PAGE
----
From The Side of the Road… five heads are better than one
Chris Jones has been unexpectedly detained at the Canadian border, so we are running this pre-pandemic column at his direction. It’s Charlie Sizemore’s favorite!
Co-writing is definitely the mode of Music Row. We have a great co-writing tradition in bluegrass music, too, like the songs of Flatt & Scruggs, and it’s a tradition that’s alive and well in our music, and growing. It’s in the Nashville system that this method of writing really shines, though, and we hear the results on the radio and see it on the Billboard charts. Often the more writers the better, with songs written by three, four, or even more people. Think of recent gems like Kick the Dust Up (three writers), or Truck Yeah (four writers). One mind couldn’t possibly have been enough to come up with those.
I sometimes wonder, at times when my mind should have been focused on something more useful, what it would have been like if some of our revered bluegrass classics had been written in the style of “bro-country” hits. Would we have gotten the songs we know and love, or gotten heavily homogenized ditties hammered out in committee, geared towards big airplay and streaming numbers.
Here’s how the process of writing Carter Stanley’s The White Dove might have played out in this scenario:
Writer 1: Here’s an idea I’ve been kicking around, it’s called “White Dove.”
Writer 2: What kind of song are you thinking of? Sounds like a Gospel song. Is that what we’re doing today?
Writer 1: No it’s just more of a mournful song with Gospel elements.
Writer 3: Very tough sell, but let’s see what we can do.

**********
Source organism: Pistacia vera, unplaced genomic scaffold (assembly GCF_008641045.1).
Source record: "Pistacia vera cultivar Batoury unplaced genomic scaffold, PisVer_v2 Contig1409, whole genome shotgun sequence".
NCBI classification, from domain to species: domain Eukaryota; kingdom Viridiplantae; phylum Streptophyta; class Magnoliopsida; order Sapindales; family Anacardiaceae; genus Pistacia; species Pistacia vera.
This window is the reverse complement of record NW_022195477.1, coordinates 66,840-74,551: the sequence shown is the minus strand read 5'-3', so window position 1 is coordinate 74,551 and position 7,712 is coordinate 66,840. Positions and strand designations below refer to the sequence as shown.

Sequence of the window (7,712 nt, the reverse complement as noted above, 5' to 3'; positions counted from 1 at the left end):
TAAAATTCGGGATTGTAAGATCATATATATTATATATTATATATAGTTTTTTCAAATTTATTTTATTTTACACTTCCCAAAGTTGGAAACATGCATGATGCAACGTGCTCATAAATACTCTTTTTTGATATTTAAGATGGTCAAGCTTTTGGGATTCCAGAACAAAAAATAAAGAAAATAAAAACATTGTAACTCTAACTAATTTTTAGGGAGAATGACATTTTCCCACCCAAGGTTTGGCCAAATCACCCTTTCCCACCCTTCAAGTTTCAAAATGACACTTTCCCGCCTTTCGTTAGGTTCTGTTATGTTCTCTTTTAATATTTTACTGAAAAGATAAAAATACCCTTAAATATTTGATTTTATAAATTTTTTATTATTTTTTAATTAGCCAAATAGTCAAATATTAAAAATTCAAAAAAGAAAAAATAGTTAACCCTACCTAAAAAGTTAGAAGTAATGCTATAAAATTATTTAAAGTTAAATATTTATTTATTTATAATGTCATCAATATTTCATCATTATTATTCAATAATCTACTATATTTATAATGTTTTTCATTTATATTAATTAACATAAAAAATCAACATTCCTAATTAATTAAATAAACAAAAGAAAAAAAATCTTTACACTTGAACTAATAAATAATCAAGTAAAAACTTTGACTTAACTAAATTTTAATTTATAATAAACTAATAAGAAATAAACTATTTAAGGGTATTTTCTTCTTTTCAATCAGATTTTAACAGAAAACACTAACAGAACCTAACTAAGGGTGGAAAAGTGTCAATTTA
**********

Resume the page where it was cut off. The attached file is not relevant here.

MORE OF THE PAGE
Writer 4: Sorry I’m late. What are we doing?
Writer 2: Writing one called “White Dove.”
Writer 4: Oh cool (quickly grabbing guitar). “My baby’s like a white dove, she gives me that good love, that’s what I dream of . . .”
Writer 3: I like where you’re going with that. Glad you showed up! Of course we’d have to tweak that melody a little. It sounds exactly like “Big Green Tractor.”
Writer 2: That’s what I like about it. I wouldn’t change a thing.
Writer 1: Well okay, but I guess my idea was more slow waltz.
Writer 3: Pretty depressing.
Writer 1: Perhaps, but . . .
Writer 4: Okay, a little faster than “Big Green Tractor”: My baby’s like a white dove, she gives me that good love, when I’m down she brings me up, my tempest in a tea cup.
Writer 2: I like the sound of “tempest in a tea cup.” Very cool, but remind me what that means.
Writer 4: I don’t know, man, it just popped into my head. Maybe it’s teapot . . . I’m not sure.
Writer 3: Since we’re not sure, how about “a hoedown dust-up” in that spot.
Writer 4: Sure. Sounds good.
Writer 2: I think we’re getting close on this.
Writer 1: But this is pretty far from what I . . .
Writer 3: Have we worked barbecue stain into a song lately?
Writer 4: No, but we should. Verse two: “A barbecue stain on her tight white tank top, she’s walking so slow that I almost go bankrupt.”
Writer 2: That’s good, but I don’t know about “bankrupt.”
Writer 3: How about, “she’s looking so good, I wanna party till the sun’s up.”
Writer 4: That’s it!
Writer 1: Uh guys . . .
Writer 3: Got something?
Writer 1: Well yes, but now it doesn’t exactly fit where this is going.
Writer 4: Lay it on us anyway. I love your ideas.
Writer 1: Okay. “In the deep rolling hills of old Virginia, there’s a place I love so well.”
Writers 2,3,4: (silence)